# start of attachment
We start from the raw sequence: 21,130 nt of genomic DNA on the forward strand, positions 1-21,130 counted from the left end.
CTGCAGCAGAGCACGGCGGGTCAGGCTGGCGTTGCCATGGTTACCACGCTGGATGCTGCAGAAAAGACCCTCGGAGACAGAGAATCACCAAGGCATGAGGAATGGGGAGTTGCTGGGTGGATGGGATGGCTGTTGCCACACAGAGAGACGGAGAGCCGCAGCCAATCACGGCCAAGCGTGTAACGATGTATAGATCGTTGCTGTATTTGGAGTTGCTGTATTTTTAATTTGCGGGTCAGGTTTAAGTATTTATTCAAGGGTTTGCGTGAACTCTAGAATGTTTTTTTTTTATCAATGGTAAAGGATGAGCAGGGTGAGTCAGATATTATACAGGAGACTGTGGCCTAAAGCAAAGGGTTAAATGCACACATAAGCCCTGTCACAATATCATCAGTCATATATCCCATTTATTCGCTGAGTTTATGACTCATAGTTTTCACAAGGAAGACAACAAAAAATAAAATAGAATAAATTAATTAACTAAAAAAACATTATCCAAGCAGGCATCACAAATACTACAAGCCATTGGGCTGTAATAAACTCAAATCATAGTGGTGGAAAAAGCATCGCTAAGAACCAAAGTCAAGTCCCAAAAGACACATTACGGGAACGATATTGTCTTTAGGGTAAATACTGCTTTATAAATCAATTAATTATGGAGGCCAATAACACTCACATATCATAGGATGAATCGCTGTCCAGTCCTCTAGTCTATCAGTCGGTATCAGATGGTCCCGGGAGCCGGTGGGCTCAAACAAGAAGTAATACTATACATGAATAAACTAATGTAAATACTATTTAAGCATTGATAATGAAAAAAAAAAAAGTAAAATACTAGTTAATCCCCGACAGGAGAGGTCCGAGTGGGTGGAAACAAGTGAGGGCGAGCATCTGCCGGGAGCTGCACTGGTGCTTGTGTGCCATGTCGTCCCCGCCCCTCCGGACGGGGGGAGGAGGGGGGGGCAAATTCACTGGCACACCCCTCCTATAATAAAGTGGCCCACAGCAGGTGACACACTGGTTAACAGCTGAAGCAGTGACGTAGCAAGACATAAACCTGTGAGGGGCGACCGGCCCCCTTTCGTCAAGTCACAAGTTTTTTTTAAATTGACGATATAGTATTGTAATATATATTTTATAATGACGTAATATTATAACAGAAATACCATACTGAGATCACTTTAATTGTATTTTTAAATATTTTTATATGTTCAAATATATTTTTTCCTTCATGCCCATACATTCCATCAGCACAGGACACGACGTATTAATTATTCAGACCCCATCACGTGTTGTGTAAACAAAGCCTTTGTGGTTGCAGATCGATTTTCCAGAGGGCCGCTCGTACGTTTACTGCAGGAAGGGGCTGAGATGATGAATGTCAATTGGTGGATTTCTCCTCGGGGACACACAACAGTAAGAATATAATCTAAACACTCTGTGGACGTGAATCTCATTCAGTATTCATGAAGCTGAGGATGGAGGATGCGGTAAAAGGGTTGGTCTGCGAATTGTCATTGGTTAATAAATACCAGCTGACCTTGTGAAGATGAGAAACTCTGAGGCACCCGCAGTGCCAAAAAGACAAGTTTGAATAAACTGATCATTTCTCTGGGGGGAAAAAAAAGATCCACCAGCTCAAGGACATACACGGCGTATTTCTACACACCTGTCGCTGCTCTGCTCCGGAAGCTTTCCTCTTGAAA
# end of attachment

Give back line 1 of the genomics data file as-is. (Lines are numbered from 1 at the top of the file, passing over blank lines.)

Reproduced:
We start from the raw sequence: 21,130 nt of genomic DNA on the forward strand, positions 1-21,130 counted from the left end.